To make any herb or flower vinegar, all that is required is some good quality vinegar suited to the intended infusion, a jar, and the herb. For chive blossoms, we want to see the color and taste the fresh garlicky flavor, so we choose a white wine or rice vinegar. For this batch, it was white wine vinegar.
Within a few days, the color transfers from the flowers to the vinegar. For flavor, you'll want to taste the vinegar after about a week, and then decide whether to let it continue steeping or not. This vinegar was the right flavor for me in about 10 days. Some vinegars you can just allow to sit until you're ready to use them - entirely up to you!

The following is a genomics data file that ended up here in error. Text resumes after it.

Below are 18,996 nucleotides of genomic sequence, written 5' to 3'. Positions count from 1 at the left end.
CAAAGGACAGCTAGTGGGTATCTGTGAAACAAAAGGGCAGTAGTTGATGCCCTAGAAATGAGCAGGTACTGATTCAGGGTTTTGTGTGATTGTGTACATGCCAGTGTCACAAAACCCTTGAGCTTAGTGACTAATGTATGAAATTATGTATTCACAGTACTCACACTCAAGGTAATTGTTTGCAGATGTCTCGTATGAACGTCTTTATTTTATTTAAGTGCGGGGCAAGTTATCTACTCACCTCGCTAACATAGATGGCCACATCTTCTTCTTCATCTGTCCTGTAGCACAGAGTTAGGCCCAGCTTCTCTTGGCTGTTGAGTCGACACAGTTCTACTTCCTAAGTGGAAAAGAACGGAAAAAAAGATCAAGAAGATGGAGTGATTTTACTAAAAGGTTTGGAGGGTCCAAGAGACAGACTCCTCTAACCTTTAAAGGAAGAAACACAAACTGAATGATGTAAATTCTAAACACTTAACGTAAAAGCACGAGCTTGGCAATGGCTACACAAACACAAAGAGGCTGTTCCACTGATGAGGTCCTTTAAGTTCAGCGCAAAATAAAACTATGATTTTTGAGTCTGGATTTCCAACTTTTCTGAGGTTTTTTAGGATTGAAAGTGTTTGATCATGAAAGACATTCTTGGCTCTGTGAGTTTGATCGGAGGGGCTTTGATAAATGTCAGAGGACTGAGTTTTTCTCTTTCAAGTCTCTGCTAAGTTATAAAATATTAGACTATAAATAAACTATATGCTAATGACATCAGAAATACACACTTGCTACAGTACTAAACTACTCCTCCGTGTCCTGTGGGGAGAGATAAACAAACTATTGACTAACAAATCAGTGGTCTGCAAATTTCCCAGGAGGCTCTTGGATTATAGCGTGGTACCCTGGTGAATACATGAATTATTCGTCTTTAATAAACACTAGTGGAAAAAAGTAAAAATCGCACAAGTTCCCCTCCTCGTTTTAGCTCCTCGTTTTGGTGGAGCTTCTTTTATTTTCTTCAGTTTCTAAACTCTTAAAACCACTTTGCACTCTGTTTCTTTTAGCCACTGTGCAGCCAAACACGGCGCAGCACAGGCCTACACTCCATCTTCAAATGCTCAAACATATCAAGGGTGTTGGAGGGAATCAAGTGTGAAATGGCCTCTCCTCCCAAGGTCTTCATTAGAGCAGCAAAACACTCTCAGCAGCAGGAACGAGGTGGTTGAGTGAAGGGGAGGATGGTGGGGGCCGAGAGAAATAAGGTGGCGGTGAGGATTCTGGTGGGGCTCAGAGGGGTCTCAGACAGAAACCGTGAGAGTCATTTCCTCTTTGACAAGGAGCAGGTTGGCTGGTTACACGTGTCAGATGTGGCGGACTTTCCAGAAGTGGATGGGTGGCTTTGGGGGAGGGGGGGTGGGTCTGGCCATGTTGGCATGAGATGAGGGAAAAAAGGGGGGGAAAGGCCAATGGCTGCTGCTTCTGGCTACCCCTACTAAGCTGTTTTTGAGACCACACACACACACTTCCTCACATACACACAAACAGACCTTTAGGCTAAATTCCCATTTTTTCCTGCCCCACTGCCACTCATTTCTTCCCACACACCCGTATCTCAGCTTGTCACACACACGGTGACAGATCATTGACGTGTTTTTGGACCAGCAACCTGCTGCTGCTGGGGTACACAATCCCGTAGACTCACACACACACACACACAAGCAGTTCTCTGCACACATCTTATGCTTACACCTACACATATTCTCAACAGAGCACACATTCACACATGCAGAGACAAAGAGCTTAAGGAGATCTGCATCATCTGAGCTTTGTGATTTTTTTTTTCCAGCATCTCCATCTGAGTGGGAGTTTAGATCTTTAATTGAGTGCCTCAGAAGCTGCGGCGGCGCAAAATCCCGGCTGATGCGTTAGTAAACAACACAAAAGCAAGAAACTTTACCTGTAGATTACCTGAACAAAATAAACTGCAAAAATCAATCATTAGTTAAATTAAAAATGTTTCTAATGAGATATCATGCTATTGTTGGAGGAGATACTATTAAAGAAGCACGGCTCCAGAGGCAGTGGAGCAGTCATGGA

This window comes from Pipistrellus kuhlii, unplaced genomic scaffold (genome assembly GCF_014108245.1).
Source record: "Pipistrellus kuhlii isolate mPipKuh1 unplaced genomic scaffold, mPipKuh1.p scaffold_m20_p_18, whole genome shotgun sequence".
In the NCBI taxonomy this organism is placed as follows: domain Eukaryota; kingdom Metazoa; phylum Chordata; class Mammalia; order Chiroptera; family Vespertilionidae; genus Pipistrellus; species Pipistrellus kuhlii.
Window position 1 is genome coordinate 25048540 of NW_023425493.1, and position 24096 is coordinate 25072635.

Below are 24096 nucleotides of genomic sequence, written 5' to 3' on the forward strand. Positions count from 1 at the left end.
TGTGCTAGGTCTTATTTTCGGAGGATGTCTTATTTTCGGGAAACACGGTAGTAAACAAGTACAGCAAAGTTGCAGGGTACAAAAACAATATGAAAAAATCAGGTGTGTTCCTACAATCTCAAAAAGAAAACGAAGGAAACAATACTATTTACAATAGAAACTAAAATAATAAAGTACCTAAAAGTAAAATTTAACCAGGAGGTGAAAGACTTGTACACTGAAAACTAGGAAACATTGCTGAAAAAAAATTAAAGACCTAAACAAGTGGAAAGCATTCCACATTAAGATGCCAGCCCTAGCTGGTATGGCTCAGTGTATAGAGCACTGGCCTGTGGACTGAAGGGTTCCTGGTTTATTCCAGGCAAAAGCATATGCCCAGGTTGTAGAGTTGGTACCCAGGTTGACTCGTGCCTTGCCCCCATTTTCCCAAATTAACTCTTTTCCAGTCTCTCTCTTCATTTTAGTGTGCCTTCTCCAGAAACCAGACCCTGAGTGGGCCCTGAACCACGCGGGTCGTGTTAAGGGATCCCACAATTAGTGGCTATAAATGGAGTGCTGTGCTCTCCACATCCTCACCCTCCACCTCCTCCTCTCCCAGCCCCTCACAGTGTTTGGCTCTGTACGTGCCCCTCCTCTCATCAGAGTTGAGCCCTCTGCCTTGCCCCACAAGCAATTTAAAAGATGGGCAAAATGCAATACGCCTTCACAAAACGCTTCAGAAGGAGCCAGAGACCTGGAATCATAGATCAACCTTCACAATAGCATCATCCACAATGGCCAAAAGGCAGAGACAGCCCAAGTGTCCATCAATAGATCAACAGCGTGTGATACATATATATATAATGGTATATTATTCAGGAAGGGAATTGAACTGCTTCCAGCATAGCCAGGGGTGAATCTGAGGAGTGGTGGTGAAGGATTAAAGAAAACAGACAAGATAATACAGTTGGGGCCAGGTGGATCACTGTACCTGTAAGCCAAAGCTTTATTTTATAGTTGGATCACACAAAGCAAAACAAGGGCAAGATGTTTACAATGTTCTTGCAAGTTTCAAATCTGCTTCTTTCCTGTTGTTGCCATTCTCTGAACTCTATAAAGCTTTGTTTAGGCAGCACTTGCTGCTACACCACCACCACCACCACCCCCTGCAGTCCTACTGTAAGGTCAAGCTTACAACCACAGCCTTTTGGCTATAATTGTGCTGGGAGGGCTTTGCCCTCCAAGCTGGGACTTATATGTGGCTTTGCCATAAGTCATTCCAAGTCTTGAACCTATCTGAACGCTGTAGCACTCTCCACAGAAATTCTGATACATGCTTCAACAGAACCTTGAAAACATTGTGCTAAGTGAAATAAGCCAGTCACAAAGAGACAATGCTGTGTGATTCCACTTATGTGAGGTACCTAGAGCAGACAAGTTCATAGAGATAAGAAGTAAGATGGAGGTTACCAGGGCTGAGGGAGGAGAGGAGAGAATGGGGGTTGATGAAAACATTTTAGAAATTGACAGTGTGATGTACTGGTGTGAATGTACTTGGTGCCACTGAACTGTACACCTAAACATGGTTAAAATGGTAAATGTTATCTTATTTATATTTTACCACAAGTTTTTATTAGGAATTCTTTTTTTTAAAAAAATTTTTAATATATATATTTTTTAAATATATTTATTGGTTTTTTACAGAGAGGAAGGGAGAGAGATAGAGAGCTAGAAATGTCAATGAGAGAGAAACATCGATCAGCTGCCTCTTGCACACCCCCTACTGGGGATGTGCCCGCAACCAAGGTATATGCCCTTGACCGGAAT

After it was strained, I picked a few fresh blossoms and put them into the bottles I'd be using. The color will stay on the fresh blossoms, since the vinegar is saturated with color now.
The finished vinegar must be stored out of sunlight to retain the jewel toned brilliant pink color. Visions of luscious salads dressed with this vinegar and a little oil dance in my head.